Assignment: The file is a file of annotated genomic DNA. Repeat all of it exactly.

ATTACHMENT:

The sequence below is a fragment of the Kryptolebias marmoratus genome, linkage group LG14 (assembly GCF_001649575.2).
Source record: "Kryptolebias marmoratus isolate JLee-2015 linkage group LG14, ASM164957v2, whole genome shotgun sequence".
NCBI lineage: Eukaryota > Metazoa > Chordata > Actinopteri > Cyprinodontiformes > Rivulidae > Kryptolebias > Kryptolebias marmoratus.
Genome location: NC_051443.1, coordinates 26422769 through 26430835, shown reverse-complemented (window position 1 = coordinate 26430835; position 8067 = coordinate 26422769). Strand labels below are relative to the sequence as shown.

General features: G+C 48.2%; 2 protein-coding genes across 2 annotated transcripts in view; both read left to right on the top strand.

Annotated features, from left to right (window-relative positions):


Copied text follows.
The sequence below is a fragment of the Kryptolebias marmoratus genome, linkage group LG14 (assembly GCF_001649575.2).
Source record: "Kryptolebias marmoratus isolate JLee-2015 linkage group LG14, ASM164957v2, whole genome shotgun sequence".
NCBI lineage: Eukaryota > Metazoa > Chordata > Actinopteri > Cyprinodontiformes > Rivulidae > Kryptolebias > Kryptolebias marmoratus.
Genome location: NC_051443.1, coordinates 26422769 through 26430835, shown reverse-complemented (window position 1 = coordinate 26430835; position 8067 = coordinate 26422769). Strand labels below are relative to the sequence as shown.

General features: G+C 48.2%; 2 protein-coding genes across 2 annotated transcripts in view; both read left to right on the top strand.

Annotated features, from left to right (window-relative positions):